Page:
Students advocate for dentistry, oral health at the state Capitol

Grassroots Advocacy Days are in full swing as student representatives from California’s six dental schools met with their local legislators and legislative staff to discuss critical issues affecting dentistry.

CDA coordinates these small-group advocacy days each year at the state Capitol in Sacramento. The goal is to help members learn about the legislative process and to allow participants to have in-depth, interactive discussions with lawmakers about dentistry and oral health.  

“Health care providers hold a privileged place in society,” said Nevatha Mathialagan, a second-year student at the University of California, San Francisco School of Dentistry. “Through advocacy, we have the potential to impact millions of people across the state and nation.”

Student representatives were educated on recent bills and policies currently under discussion in the state Legislature. Brad Morgan, a first-year student at UCSF School of Dentistry, on Feb. 26 met with legislative aides for Assemblymembers David Chiu and Phil Ting and Sen. Scott Wiener. During the visit, they covered topics such as the expansion of dental coverage to more Californians through universal health care and Medi-Cal funding – a critical issue Morgan says he is passionate about.

“Affordable, accessible dental care is out of reach for so many Americans, and we need innovative solutions and smart policy to combat the oral health crisis plaguing our nation,” said Morgan. “This is a shining example of why Advocacy Day is so vital — it increases awareness of the issues among legislators and allows us to present our vision for a healthier California.”

A voice in the legislative process

Students discussed major legislation sponsored by CDA, including Senate Bill 154 (Pan, D-Sacramento). If passed, the bill would add silver diamine fluoride as a Medi-Cal benefit for treatment of dental decay when applied as part of a comprehensive treatment plan. Additionally, students and lawmakers discussed a package of five bills that aim to reduce the consumption of sugar-sweetened beverages. As of this article’s publication, two of those five bills are moving forward, and the advocacy campaign will assist CDA’s joint effort with the California Medical Association to place a statewide soda tax on the November 2020 ballot.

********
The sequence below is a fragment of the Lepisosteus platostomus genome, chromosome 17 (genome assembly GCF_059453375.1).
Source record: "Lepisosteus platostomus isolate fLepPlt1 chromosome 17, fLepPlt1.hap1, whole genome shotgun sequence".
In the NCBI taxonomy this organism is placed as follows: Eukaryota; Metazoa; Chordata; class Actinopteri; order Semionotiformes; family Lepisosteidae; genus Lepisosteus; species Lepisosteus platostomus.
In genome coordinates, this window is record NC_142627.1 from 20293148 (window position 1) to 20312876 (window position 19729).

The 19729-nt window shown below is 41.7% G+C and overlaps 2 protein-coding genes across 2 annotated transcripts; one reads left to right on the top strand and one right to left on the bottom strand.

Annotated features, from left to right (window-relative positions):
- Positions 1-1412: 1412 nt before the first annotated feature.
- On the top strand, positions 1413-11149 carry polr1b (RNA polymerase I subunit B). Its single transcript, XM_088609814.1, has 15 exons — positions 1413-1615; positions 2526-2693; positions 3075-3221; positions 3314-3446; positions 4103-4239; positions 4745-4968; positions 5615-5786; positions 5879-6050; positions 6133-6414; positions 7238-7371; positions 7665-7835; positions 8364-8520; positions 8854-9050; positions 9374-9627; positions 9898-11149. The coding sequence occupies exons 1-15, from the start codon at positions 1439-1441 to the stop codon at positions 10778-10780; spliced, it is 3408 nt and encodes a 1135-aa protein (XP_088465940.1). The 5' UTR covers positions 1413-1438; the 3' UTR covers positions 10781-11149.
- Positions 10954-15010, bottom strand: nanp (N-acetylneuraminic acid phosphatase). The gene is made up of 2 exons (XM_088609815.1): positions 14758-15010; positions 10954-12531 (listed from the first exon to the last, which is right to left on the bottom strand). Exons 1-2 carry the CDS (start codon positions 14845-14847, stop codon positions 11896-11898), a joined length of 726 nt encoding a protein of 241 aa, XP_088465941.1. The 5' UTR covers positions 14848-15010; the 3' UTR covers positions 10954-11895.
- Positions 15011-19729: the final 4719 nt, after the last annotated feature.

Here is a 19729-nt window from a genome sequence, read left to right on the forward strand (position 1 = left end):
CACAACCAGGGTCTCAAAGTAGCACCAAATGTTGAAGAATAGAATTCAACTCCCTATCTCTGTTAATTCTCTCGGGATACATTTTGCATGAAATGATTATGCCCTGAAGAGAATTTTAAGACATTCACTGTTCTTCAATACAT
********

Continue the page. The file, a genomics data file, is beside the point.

For Mathialagan, participating in Grassroots Advocacy Days was more than a one-time experience, but an opportunity to learn more about the impact she will have as a dental care provider.

“I learned how professional organizations such as CDA operate and their role in the policymaking process,” Mathialagan said. “As a future dentist, I strive to better understand the voice that I have in the legislative process.”

Leah Andriasian, a second-year student at the UCLA School of Dentistry, attended Advocacy Day on April 10 with fellow students from her school as well as dental students from the Ostrow School of Dentistry of USC, Loma Linda School of Dentistry and the Western University School of Dental Medicine.

“I started learning more about advocacy work last year when I had the opportunity to attend the American Dental Association dentists and student lobby day,” Andriasian said. “As students, I didn’t think we could make a difference, but I’ve come to realize that we are the future of dentistry and it is important that we advocate not only for ourselves but for our future patients as well.” (Watch Andriasian talk about her experience in short video.)

Andriasian’s group had the opportunity to meet with staff members from Assemblymember Richard Bloom’s office. “His office was really open to hearing about issues affecting dentistry — it’s great to know that legislators care about what we have to say and are willing to help make a change,” she added.

Understanding the importance of advocacy work and getting involved is a goal that Manpreet Singh believes dental students should strive for. Singh received his Bachelor of Dental Surgery in India and is currently a first-year student in Loma Linda School of Dentistry’s international program. After meeting with Assemblymember Jose Medina, Singh says he is grateful that he and fellow students had the opportunity to voice their opinions to legislators.  

“I highly recommend that dental students get involved in advocacy work,” Singh said. “Once you learn about these issues, you are more inclined to get involved to help bring change.”

Grassroots Advocacy Days will continue into the summer, with component dental societies meeting with legislators through June at the Capitol.

Learn more about CDA’s advocacy work.

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Silver diamine fluoride would become a covered benefit as a treatment option for tooth decay for specified Medi-Cal Dental Program enrollees under a new bill authored by Sen. Richard Pan. Senate Bill 154 would make SDF a covered benefit if applied as part of a patient’s comprehensive treatment plan and with the patient’s written informed consent.

A broad coalition of dentists, physicians, and public health advocates announced their support for a package of bills aimed at reducing consumption of sugar-sweetened beverages and ensuring that corporations like The Coca-Cola Co. and PepsiCo Inc. stop targeting low-income communities and pay their fair share of public health costs.